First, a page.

11. Setting up of the control room; and
  12. Compartmentation to contain the fire in the affected area to avoid travel of smoke from one side to the other.
  • The equipments are to be properly maintained and kept in the state of readiness for use in emergency conditions.
  • Presence of non functional systems gives a false sense of security.
  • Horizontal compartmentation is achieved by providing doors leading to other areas, floors, corridors, lift lobby etc. and should be closed position all the time.
  • Vertical compartmentation is achieved by sealing of vertical shaft with non combustible material.
  • Encroachment in corridor, stair case lobby, lift lobby with furniture, office, files, malbas, almirahs results into blockage or narrowing down common areas and means of escape routes.

Fire Fighting System

Fire Triangle

One way of discussing fire or combustion is in terms of the "triangle of fire" or combustion. Three factors are essential for fire: heat, oxygen (or air) and a combustible substance (or fuel). Fire or combustion will continue as long as these three factors are present. Removal of one of them leads to the collapse of the triangle and the combustion process stops.

Types of fire fighting system: The fire fighting system can be divided in two types based on the principle of operation viz. Manual and Automatic. Other basis of division is whether the system is portable like portable fire extinguishers, fire bucket, first aid boxes or it is fixed installation of dry risers, down comers, wet risers, sprinkler system.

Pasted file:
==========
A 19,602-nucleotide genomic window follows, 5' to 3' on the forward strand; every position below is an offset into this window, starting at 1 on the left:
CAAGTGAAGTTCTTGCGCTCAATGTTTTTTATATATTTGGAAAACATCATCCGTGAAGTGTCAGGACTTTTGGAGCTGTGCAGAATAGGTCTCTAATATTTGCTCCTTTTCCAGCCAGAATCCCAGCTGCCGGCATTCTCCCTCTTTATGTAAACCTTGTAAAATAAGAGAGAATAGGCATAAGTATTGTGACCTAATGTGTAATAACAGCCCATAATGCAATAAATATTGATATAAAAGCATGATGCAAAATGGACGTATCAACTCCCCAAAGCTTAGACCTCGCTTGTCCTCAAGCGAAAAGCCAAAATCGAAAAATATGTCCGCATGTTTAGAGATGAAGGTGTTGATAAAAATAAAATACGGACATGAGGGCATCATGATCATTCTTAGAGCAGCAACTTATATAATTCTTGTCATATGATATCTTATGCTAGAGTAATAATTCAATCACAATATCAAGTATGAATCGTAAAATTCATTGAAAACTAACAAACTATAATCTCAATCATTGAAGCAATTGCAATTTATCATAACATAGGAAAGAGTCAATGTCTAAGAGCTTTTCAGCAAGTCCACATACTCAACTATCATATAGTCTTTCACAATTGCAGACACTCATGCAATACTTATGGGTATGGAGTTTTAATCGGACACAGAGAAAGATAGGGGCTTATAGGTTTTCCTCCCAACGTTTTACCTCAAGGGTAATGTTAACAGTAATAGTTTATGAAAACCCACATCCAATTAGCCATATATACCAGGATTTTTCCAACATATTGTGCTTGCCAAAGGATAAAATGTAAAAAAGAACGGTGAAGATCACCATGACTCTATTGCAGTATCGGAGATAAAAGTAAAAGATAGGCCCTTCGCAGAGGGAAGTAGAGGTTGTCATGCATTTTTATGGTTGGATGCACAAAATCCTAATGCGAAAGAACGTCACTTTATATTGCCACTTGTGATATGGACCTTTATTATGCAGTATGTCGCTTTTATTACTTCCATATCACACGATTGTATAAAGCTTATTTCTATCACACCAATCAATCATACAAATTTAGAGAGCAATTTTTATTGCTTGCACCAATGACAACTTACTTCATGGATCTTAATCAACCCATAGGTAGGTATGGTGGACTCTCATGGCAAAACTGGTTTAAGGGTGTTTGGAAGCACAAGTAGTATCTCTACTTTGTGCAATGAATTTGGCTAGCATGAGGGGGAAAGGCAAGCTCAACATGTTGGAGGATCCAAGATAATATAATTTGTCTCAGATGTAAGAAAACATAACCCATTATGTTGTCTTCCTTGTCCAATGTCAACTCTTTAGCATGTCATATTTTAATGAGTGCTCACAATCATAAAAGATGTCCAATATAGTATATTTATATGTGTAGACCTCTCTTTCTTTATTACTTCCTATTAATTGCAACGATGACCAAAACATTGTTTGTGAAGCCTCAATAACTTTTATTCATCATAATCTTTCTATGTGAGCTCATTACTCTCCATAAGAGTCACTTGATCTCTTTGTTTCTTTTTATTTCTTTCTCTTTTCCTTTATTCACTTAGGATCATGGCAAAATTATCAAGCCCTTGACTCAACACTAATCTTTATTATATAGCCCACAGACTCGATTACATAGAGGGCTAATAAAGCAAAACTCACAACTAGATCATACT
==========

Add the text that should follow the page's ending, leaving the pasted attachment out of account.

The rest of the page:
Portable Fire Extinguishers

Portable fire extinguishers, though not suitable for large fires, are very valuable in the incipient stage of fire. These can be effective only if they are used promptly and properly and are maintained properly.

Types of Fire Extinguishers

The common types of fire extinguishers are:

  1. Water type
  2. CO2 type
  3. Foam type
  4. Dry powder type
  5. Halon type

Soda acid type and chemical foam type extinguishers have been phased out. Halon type extinguishers have been restricted for essential use as long as technically suitable replacements are not available.

Water type fire extinguishers

These are of two types: gas cartridge or stored pressure. They are filled with ordinary and pressurised air and are labeld APW for 'Air-Pressurised Water'. These are essentialy large squirt guns and extinguish fire by taking away the 'heat' in Fire Triangle.

They are suitable for class A fires only, as water on a flammable liquid could cause fire to spread. Also they should not be used where electrical equipment are involved in fire. If there is no choice, electrical equipment must be disconnected or de-energized. They can be used in public hallways and residences.

CO2 type fire extinguishers

Carbon dioxide is a non-flammable gas that takes away the Oxygen element of the fire triangle. CO2 is very cold as it comes out of the extinguisher, so it cools the fuel as well. The pressure in a CO2 extinguisher is so great, bits of dry ice may shoot out of the horn!

These are suitable for Class B and C. It may be ineffective in extinguishing a Class A fire because it may not be able to displace enough oxygen to successfully put the fire out. Also, class A materials may smolder and re-ignite.

They can be used in laboratories, mechanical rooms, kitchens, and flammable liquid storage areas.In accordance with NFPA regulations (and manufacturers’ recommendations), all CO2 extinguishers undergo hydrostatic testing and recharge every 5 years.

Foam type fire extinguishers